S. Korea Blasts Japan Over WWII History
The South Korean government Thursday sharply denounced Japan for "whitewashing, distorting and glorifying" its militarist past after Japanese officials ordered a series of controversial new changes to high school textbooks.
The unusually harsh protest centered on the disclosure this week that Japan's Education Ministry requested revisions to 55 textbooks in an effort to avoid student "misunderstandings." The revised books clearly label disputed territories-- including a small island chain under South Korean control but claimed by Japan -- as Japanese territory. Also, references to the 1937 Nanjing Massacre were changed to indicate the number of people killed by the Japanese may have been less than the 300,000 victims claimed by China.
Last year, China and South Korea blasted Japan for approving the distribution of one revisionist textbook written by nationalist scholars, which remains in very limited use. In contrast, the new textbooks are set to be widely distributed at high schools nationwide during the next school year.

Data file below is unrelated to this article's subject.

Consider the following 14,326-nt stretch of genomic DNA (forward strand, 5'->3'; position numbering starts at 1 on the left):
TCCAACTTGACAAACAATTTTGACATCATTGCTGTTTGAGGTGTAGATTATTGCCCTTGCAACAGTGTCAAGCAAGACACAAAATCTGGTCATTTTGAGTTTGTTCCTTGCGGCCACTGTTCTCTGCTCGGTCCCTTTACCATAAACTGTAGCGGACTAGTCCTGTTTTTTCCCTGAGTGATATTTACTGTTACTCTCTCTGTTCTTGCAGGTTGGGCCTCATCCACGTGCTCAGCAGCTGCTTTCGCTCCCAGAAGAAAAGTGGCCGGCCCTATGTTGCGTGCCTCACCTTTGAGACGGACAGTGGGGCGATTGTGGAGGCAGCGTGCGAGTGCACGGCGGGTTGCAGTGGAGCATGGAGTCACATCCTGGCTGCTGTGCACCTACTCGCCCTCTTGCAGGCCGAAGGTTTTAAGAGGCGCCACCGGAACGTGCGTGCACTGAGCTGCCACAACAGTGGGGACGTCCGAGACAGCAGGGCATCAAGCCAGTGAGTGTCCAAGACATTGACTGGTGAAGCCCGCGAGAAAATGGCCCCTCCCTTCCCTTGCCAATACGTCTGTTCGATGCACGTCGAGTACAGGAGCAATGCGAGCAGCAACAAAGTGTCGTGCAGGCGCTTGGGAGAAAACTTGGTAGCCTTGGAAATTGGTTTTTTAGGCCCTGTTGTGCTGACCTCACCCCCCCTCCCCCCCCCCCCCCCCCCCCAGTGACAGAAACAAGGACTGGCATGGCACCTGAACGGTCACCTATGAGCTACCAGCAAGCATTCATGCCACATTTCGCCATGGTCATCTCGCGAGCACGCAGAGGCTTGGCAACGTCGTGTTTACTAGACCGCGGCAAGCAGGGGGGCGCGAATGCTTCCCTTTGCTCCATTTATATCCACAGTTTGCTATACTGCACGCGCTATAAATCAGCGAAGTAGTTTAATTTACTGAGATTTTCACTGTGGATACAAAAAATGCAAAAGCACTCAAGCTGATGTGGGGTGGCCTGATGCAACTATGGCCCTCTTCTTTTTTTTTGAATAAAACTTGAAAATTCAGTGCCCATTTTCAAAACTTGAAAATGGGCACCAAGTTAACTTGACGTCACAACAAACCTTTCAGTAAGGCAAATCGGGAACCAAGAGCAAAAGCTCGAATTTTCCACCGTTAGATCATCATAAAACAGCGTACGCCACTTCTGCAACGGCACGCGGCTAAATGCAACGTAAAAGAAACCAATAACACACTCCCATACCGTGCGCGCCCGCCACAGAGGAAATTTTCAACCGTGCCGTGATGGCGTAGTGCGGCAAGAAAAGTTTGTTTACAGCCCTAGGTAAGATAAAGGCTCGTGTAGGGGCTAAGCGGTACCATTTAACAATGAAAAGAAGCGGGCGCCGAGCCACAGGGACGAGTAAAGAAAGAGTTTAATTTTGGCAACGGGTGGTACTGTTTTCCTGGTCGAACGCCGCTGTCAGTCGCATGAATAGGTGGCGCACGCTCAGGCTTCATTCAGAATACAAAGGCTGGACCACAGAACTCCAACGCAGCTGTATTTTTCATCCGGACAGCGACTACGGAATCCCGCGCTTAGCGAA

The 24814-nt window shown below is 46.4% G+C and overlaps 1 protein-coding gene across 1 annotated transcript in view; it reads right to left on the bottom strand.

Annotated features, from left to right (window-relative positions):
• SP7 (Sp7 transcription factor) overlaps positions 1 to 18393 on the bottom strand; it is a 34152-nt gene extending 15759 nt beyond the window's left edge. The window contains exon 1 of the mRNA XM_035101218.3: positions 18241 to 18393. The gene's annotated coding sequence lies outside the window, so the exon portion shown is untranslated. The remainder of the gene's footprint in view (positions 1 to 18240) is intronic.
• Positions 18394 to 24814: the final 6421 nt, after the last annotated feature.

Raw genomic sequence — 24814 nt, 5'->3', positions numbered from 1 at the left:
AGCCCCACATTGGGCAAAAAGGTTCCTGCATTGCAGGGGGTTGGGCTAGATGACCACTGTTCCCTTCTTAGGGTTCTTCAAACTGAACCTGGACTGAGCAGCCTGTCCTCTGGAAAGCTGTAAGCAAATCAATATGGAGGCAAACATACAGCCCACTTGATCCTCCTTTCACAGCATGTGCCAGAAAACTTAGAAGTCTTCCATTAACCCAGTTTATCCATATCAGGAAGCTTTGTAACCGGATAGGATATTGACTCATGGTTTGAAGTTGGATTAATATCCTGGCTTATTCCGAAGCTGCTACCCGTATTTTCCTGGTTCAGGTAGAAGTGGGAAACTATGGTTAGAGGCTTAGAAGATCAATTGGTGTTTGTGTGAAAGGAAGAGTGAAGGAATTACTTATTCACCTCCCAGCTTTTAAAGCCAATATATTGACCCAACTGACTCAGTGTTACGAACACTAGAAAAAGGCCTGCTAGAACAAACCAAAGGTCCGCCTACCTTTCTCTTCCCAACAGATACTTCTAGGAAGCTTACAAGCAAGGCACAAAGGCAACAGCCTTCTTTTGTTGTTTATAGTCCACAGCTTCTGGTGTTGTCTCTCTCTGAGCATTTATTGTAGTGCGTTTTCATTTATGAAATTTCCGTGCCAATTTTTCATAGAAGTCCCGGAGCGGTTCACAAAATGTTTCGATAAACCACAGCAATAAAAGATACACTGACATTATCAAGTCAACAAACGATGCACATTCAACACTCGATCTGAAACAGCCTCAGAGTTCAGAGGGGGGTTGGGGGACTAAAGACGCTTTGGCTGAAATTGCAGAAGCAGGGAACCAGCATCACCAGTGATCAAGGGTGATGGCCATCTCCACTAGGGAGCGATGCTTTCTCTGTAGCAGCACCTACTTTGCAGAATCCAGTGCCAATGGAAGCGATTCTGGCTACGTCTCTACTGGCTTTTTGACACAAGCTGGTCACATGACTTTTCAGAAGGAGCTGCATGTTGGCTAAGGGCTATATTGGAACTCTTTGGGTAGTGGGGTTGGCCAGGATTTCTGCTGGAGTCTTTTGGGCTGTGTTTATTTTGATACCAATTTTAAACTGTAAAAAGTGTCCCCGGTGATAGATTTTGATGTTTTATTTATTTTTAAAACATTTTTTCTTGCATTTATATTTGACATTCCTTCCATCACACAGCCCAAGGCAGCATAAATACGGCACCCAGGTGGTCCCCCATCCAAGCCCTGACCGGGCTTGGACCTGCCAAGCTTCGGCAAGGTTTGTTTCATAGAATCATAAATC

In recent years, increasing allegations that the Japanese remain unrepentant for World War II-era crimes have soured Tokyo's relations with Seoul and Beijing.
The South Korean government additionally demanded that Japan immediately drop its claims to the disputed island chain -- known as Dokdo in Korean and Takeshima in Japanese. South Korea "reaffirms it would sternly deal with the Dokdo issue in the context of protecting its own territory,'' the South Korean Foreign Ministry said in a statement.
comments powered by Disqus
- Poll: Majority Of Americans Say Obama Is Mixed Race, Not Black
- New technology helps paleontologists see Ice-Age bee in intricate detail
- History textbooks in crosshairs of Australia's curriculum wars
- Archaeologists' findings may prove Rome a century older than thought
- 150 years of medical journals to go online
- She Came All the Way from Melbourne to Attend the OAH
- The 7 Most Popular HNN Videos from the 2014 OAH
- U.Va. Historian Alan Taylor Wins 2014 Pulitzer for Book on Slaves and War -- His second Pulitzer!
- UW Professor Stephanie Camp, 46, feminist historian, dies
- Italian forces in WW2 were not soft and Mussolini wasn't a clown, British historian claims